Governance · Law · Public Policy

The Chhattisgarh Sterilization Massacre: Time to re-evaluate medical standards

The recent incident in Chhattisgarh calls for a serious re-evaluation of the Government’s approach to family planning. As part of the State’s sterilization program, laparoscopic tubectomies were performed on 83 women in the Bilaspur district in a span of merely five hours. All these operations were performed by a single doctor. According to several reports, the women were operated on the floor of a dilapidated clinic. As per the governmental guidelines pertaining to sterilization operations, doctors are not supposed to perform more than 30 operations in a day with three laparoscopic instruments and not more than 50, regardless of the number of instruments.

When the women were admitted, most of them complained of vomiting and fever. However, doctors are still unsure of the cause of death. While the Government alleged medical negligence on the part of the doctor, other authorities claimed that the medicines provided were adulterated. The National Human Rights Commission and the High Court took suo moto cognizance of the tragedy and an enquiry commission was instituted to look into the matter.

The appalling incident has diverted the focus of public institutions towards the systemic flaws in the State’s approach to family planning. This incident is one in the line of many deaths that have been caused due to faulty sterilization operations. Incidents such as that in Kaparfora, Bihar, in 2012, where 53 women were sterilized in two hours in a school and Malda, West Bengal, in 2013, where unconscious women were dumped in an open field after sterilization, show scant regard for women in the approach to sterilization.[1]

India introduced family planning in the wake of the global propaganda surrounding the phenomena of population explosion in the 1950’s. The following decade saw the Government embark on aggressive sterilization programs that did reduce the population from around 2.3% to 1.6%. However, the national sterilization campaign was abandoned in the 1970’s itself after reports of forced sterilizations. The government’s approach towards family planning was strongly condemned for violating people’s freedom to choose and stigmatized the concept of family planning ( though not as stringently as China’s one-child policy).Ever since, India has not shown any progress with respect to population control and is fast on its way to becoming the most populous nation by 2030.

Between 2009 and 2012, the government paid pecuniary compensation to nearly 568 families of women who had lost their lives as a result of faulty sterilization operations.[2] Such state sterilization camps are conducted on a large-scale and several health workers are roped in to convince women to undergo the surgery. These workers also receive cash benefits. Moreover, in poverty-stricken states, women are offered cash incentives and disincentives. For instance, in 2012, the Madhya Pradesh, the Chief Minister announced incentives such as DVD players for surgeons and women who accepted sterilization.[3]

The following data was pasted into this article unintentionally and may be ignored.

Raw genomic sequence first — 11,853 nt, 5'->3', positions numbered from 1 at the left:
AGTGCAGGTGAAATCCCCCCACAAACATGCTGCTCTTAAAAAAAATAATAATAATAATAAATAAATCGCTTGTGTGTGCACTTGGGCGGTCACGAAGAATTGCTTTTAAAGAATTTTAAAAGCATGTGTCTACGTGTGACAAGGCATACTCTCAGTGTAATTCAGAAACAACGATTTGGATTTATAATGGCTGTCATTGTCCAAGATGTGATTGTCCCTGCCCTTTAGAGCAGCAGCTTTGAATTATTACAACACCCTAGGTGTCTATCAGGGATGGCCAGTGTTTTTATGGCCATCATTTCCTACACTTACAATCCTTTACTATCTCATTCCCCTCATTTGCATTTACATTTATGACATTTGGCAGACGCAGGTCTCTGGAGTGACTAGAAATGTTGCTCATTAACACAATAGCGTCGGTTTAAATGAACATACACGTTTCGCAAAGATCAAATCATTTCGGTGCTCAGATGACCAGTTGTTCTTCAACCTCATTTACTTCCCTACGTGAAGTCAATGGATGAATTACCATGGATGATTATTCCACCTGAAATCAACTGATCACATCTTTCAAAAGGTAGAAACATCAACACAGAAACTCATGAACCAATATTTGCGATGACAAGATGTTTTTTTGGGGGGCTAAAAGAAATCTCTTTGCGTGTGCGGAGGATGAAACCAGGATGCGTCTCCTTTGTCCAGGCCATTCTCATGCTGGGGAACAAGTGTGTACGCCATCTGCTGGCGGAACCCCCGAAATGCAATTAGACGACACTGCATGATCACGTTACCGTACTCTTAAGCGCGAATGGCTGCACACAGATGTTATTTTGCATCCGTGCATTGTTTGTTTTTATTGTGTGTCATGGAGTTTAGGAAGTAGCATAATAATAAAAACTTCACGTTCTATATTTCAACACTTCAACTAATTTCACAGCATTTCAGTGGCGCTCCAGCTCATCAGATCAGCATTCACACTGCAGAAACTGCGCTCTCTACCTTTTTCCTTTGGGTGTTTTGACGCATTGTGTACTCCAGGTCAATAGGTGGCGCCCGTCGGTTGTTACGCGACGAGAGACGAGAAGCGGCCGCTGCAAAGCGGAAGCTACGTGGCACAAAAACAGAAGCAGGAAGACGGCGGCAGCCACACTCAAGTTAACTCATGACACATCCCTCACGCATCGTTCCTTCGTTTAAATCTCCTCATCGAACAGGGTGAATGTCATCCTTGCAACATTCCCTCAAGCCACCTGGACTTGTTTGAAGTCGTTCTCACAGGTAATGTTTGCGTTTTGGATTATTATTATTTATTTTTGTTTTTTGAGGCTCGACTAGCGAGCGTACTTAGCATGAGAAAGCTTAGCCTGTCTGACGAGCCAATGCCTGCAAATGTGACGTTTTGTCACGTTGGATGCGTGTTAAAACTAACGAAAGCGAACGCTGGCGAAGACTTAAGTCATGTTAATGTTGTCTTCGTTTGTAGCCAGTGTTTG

In the instant case, all women who had agreed to undergo the procedure were paid Rs.1400. The payment itself is a form of coercion. This reflects the lack of regard that Governments have for the reproductive rights that women are entitled to. Most states followed a target-based approach. For instance, Chhattisgarh set a target of 180,000 women to be sterilized by the March of 2015. Such unwritten targets compel doctors and other officials to coerce women into undergoing sterilization as opposed to other, possibly safer, methods of contraception. Moreover, surgeries such as abortion are made available only if the women agree to undergo sterilization. Most women are not even informed of the available methods of contraception. Instead, priority is affixed to sterilization, which is viewed as a full-proof method substantiated by the fact that it accounts for 72% of the use of modern contraception methods.

Such incidents also highlight the poor quality of medicines within the public health system and the proliferating adulteration businesses in the pharmaceutical sector. In most hospitals, basic disinfectants are also out of supply and are watered down to cut costs. Additionally,  the patient’s medical history is not examined, there is no medical equipment to perform the surgery and the post-operative environment is not conducive to recuperation.[4]